Author(s): Mohler ER rd, Hiatt WR, Creager MA
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Abstract BACKGROUND: Cholesterol modification reduces cardiovascular events in patients with atherosclerosis, including those with peripheral arterial disease. The purpose of this study was to determine whether cholesterol lowering with atorvastatin improves walking performance in patients with intermittent claudication. METHODS AND RESULTS: This randomized, double-blind, parallel-design study included 354 persons with claudication attributable to peripheral arterial disease. Patients were treated with placebo, atorvastatin (10 mg per day), or atorvastatin (80 mg per day) for 12 months. The outcome measures included change in treadmill exercise time and patient-reported measures of physical activity and quality of life based on questionnaires. Maximal walking time after 12 months of treatment with atorvastatin did not change significantly. However, there was improvement in pain-free walking time after 12 months of treatment for the 80-mg (P=0.025) group compared with placebo. A physical activity questionnaire demonstrated improvement in ambulatory ability for the 10- and 80-mg groups (P=0.011), whereas 2 quality of life instruments, the Walking Impairment Questionnaire and Short Form 36 Questionnaire, did not show significant change. CONCLUSIONS: Atorvastatin improves pain-free walking distance and community-based physical activity in patients with intermittent claudication. When treated with atorvastatin, patients with peripheral arterial disease may experience improvement in symptoms to complement the anticipated reduction in cardiovascular events reported in other studies of statins.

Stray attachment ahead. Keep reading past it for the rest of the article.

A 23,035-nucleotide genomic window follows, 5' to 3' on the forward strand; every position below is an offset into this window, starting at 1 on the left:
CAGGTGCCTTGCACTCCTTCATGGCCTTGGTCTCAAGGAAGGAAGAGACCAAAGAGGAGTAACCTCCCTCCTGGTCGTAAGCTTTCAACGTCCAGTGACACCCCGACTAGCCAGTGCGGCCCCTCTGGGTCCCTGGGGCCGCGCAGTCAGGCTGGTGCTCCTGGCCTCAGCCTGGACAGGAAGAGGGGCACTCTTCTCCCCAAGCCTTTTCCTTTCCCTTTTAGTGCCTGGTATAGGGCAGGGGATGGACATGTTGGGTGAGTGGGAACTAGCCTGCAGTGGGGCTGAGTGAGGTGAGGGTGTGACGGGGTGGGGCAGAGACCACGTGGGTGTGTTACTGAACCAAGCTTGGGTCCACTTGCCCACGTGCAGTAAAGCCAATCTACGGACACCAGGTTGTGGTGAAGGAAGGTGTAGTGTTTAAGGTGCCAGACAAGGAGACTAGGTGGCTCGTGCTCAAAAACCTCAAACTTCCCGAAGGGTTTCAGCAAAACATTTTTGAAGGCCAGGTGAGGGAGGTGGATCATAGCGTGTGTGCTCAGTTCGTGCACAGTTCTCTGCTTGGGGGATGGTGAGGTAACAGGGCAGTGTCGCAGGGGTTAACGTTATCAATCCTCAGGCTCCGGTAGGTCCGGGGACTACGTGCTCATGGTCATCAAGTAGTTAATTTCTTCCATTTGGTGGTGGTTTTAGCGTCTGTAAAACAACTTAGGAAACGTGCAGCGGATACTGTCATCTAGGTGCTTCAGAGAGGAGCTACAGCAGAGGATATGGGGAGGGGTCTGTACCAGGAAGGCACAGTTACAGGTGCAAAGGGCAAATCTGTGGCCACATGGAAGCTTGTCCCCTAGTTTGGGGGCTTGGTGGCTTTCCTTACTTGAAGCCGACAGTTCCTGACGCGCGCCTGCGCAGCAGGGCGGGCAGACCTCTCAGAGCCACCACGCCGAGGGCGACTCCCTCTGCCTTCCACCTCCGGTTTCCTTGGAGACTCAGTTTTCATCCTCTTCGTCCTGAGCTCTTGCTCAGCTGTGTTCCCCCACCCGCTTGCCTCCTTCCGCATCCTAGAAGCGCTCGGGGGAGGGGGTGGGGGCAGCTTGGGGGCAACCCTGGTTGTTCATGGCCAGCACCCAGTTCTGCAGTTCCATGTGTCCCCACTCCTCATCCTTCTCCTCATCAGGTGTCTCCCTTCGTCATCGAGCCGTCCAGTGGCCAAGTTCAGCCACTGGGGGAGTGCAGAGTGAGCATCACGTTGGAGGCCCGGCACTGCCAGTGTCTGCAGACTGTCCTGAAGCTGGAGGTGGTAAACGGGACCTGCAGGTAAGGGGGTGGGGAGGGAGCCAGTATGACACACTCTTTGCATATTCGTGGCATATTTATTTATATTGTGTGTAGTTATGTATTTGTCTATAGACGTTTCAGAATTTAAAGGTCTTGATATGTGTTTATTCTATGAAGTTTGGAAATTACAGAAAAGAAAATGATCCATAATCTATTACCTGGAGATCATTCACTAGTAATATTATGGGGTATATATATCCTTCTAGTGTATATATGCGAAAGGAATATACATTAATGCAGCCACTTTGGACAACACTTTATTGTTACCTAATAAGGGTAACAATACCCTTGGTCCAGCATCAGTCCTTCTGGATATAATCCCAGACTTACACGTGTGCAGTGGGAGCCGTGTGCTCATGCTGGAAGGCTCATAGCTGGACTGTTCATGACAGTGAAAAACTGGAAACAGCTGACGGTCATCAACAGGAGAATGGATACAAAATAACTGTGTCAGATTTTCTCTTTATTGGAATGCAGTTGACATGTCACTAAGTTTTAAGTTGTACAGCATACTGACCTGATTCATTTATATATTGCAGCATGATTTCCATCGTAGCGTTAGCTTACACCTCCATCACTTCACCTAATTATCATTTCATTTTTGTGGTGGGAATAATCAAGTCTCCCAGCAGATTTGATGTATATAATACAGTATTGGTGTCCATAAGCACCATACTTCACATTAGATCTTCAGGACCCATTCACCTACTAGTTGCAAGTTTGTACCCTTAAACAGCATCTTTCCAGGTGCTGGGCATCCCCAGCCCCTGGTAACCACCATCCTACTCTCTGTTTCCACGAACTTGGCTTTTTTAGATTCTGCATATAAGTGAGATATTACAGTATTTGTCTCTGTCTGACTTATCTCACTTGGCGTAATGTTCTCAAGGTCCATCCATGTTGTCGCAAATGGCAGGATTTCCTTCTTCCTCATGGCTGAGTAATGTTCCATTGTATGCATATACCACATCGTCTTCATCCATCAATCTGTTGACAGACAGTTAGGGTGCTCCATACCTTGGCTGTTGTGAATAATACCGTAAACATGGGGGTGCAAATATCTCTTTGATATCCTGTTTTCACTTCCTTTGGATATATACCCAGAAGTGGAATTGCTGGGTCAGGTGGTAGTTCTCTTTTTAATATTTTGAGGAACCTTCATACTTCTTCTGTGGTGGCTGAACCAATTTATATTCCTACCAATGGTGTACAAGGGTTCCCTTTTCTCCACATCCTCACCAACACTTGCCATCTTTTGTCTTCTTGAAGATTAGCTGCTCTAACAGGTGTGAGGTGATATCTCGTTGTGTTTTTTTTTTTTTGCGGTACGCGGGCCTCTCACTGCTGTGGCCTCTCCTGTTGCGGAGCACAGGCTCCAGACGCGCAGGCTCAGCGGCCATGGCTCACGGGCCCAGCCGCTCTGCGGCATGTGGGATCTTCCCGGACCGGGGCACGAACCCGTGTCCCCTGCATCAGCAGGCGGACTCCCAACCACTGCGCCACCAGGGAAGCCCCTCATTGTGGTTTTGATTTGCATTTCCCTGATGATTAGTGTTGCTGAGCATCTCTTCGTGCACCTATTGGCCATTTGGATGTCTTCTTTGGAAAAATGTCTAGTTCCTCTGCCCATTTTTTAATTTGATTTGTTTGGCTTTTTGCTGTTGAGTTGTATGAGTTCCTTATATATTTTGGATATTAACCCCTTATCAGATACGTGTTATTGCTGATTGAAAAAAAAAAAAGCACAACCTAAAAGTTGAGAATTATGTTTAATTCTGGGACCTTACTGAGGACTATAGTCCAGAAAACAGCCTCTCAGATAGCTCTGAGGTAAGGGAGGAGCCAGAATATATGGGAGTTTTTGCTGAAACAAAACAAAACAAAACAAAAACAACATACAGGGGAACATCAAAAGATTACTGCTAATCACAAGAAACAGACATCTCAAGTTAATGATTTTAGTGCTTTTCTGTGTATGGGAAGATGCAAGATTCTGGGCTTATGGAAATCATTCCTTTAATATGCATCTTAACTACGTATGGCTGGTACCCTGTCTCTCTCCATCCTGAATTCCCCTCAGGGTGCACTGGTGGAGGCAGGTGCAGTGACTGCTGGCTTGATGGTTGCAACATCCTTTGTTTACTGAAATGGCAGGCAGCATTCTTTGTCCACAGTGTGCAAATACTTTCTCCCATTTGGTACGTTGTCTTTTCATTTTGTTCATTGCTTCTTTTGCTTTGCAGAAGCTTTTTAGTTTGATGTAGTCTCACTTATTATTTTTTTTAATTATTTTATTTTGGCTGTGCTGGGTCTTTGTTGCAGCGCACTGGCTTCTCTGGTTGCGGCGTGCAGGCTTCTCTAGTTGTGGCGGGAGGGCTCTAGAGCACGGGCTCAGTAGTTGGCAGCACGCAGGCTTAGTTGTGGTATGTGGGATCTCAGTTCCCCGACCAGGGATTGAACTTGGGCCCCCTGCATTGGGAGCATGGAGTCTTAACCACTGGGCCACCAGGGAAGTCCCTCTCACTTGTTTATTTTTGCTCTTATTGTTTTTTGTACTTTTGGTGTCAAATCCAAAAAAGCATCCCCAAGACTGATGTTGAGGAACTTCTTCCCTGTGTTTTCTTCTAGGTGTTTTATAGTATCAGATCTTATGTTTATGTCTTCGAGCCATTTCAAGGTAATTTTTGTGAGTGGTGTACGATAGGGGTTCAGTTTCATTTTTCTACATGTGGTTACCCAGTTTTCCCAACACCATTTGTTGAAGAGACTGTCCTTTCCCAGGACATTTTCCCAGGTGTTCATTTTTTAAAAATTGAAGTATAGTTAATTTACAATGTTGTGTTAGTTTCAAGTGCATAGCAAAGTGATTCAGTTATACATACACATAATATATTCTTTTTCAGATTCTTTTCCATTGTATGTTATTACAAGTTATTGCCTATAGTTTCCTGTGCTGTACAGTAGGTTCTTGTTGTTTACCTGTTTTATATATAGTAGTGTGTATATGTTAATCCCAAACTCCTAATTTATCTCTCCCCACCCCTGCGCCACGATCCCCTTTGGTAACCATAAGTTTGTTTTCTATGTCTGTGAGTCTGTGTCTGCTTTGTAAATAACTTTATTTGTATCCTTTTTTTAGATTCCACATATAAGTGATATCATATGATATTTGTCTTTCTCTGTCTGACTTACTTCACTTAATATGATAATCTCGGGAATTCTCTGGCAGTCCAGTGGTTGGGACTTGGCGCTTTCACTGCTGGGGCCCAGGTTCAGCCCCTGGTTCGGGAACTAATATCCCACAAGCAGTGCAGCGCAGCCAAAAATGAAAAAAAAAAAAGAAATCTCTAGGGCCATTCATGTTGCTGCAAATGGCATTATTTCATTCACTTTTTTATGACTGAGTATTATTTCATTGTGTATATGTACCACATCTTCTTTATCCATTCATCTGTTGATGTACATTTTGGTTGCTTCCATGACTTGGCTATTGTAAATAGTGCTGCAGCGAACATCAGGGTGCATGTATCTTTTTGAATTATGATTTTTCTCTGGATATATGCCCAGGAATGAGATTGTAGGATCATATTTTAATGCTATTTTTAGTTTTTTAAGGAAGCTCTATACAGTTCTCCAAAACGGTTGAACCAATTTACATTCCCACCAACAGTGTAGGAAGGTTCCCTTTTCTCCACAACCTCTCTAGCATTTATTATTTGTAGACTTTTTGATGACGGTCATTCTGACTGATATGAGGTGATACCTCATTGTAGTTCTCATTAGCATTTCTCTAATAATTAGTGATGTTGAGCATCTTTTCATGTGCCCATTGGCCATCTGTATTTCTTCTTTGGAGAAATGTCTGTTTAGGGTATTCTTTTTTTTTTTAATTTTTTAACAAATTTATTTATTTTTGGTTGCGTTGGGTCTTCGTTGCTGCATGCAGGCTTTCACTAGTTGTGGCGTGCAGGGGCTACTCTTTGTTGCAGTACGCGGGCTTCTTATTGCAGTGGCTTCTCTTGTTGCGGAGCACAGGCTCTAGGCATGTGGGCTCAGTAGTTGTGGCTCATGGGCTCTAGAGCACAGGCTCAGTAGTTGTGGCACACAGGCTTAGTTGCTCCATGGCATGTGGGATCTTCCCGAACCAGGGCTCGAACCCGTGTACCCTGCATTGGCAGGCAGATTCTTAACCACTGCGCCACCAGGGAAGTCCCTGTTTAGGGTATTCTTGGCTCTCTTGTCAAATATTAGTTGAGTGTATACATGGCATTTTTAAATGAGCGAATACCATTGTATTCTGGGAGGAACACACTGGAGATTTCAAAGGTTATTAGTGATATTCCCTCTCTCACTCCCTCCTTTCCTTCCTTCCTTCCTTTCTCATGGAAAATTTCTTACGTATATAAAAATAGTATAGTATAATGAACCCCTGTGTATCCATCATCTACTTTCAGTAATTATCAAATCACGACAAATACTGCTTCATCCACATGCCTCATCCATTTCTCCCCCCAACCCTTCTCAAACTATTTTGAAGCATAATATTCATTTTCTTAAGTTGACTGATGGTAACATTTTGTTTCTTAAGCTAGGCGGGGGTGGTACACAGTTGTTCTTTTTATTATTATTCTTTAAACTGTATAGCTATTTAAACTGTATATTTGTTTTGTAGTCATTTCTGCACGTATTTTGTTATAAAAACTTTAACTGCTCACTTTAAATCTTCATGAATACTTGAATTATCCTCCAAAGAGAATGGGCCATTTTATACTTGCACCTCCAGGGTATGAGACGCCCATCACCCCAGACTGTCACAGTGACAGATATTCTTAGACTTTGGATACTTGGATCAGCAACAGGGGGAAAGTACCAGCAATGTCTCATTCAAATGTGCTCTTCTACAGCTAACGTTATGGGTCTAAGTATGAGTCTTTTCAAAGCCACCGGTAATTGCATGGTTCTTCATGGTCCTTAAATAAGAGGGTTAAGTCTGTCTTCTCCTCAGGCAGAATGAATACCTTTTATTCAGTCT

This article was published in Circulation
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